Although much of Craters of the Moon is covered by young lava flows, it supports a surprising diversity of plant communities. Uniquely adapted plants and a variety of abundant vegetation can be found here.
Over 750 different types of plants (taxa) have been identified in the park. Vegetation in different successional stages can be found on lava flows, in cinder areas, on kipukas, and in mountain and riparian areas. Many unique plants have developed ways to adapt and to survive the extreme conditions they face here.
The types and density of vegetation vary considerably and depend on such factors as geology, availability of soil and water, aspect, air temperature, and exposure to wind. The density of vegetation on lava flows depends primarily on the amount of soil available. Although lava flow surfaces support only lichens, vascular plants are able to grow in depressions on those surfaces. When basalt rock is very young, the only soil available is whatever blows into cracks and fractures. As soil develops within these cracks over time, vegetation can begin to grow. The depth of crevices, cracks, and depressions fixes the amount of soil and moisture that can be held. The size of the crack also determines the types of plants that will grow and what degree of protection they will have from harsh climactic conditions, such as extreme air temperatures and exposure to high winds.
Cinder cones support three different plant communities: cinder garden, shrub, and limber pine and/or juniper trees. These communities are determined primarily by aspect and by succession. In the early stages of succession, cinder gardens are colonized by species that produce spectacular spring wildflower displays. As soils develop on the cinders, antelope bitterbrush (Purshia tridentata) dominates shrub communities. And on the north-facing slopes where sufficient moisture is available, limber pine trees (Pinus flexilis) and/or juniper trees (Juniperus spp.) dominate.
Kipukas are islands of native vegetation that have developed on old lava flows surrounded by newer flows. Some kipukas in the monument have been protected from alteration by areas of rough lava and represent rare examples of undisturbed shrub steppe habitats. Dominant kipuka vegetation includes sagebrush and grasses.
The portion of the monument north of US Highway 20/26/93 is characterized by mountain and riparian areas that contain three vegetative types absent from the rest of the monument: Douglas-fir/mountain snowberry (Symphoricarpos oreophilus), upland quaking aspen, and riparian. The three types cover only a small percentage of the monument, but they provide critical wildlife habitat. The Douglas-fir forest (Pseudotsuga menziesii) is found on relatively steep, north-facing slopes of older cinder cones and along Little Cottonwood Canyon. The quaking aspen groves (Populis tremuloides) are in upland sites away from permanent stream courses. Riparian zones occur along creeks in drainages and are characterized by dense woody and herbaceous vegetation.
Many species of grass are found among the sagebrush of southern Idaho.
Species Attribute Definitions
Occurrence values are defined below. One or more Occurrence Tags may be associated with each Occurrence value.
Present: Species occurs in park; current, reliable evidence available.
Probably Present: High confidence species occurs in park but current, verified evidence needed.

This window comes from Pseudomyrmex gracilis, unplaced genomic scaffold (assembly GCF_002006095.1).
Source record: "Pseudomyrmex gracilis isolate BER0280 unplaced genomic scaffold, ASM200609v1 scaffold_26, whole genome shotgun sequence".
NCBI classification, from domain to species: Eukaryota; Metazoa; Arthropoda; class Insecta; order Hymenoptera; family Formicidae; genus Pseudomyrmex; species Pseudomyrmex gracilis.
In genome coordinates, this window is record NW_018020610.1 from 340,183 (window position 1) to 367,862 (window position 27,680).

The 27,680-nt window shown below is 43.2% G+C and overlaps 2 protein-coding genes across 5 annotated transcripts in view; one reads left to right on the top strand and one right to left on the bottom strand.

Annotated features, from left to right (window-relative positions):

Unconfirmed: Species is attributed to park but evidence is weak or absent.
Not In Park: Species is not known to occur in park.
Adjacent: Species is known to occur in areas near to or contiguous with park boundaries.
False Report: Species was reported to occur within the park, but current evidence indicates the report was based on misidentification, a taxonomic concept no longer accepted, or other similar problem of error or interpretation.
Historical: Species' historical occurrence in park is documented. Assigned based on judgment as opposed to determination based on age of the most recent evidence.
Animals: May be seen daily, in suitable habitat and season, and counted in relatively large numbers.
Plants: Large number of individuals; wide ecological amplitude or occurring in habitats covering a large portion of the park.
Animals: May be seen daily, in suitable habitat and season, but not in large numbers.
Plants: Large numbers of individuals predictably occurring in commonly encountered habitats but not those covering a large portion of the park.
Animals: Likely to be seen monthly in appropriate habitat and season. May be locally common.
Plants: Few to moderate numbers of individuals; occurring either sporadically in commonly encountered habitats or in uncommon habitats.
Animals: Present, but usually seen only a few times each year.
Plants: Few individuals, usually restricted to small areas of rare habitat.
Animals: Occurs in the park at least once every few years, varying in numbers, but not necessarily every year.
Plants: Abundance variable from year to year (e.g., desert plants).
Unknown: Abundance unknown
Native: Species naturally occurs in park or region.
Non-native: Species occurs on park lands as a result of deliberate or accidental human activities.
Unknown: Nativeness status is unknown or ambiguous.
The Checklist contains only those species that are designated as "present" or "probably present" in the park.
The Full List includes all the checklist species in addition to species that are unconfirmed, historically detected, or incorrectly reported as being found in the park. The full list also contains species that are "in review" because their status in the park hasn't been fully determined. Additional details about the status of each species is included in the full list.
The checklist will almost always contain fewer species than the full list.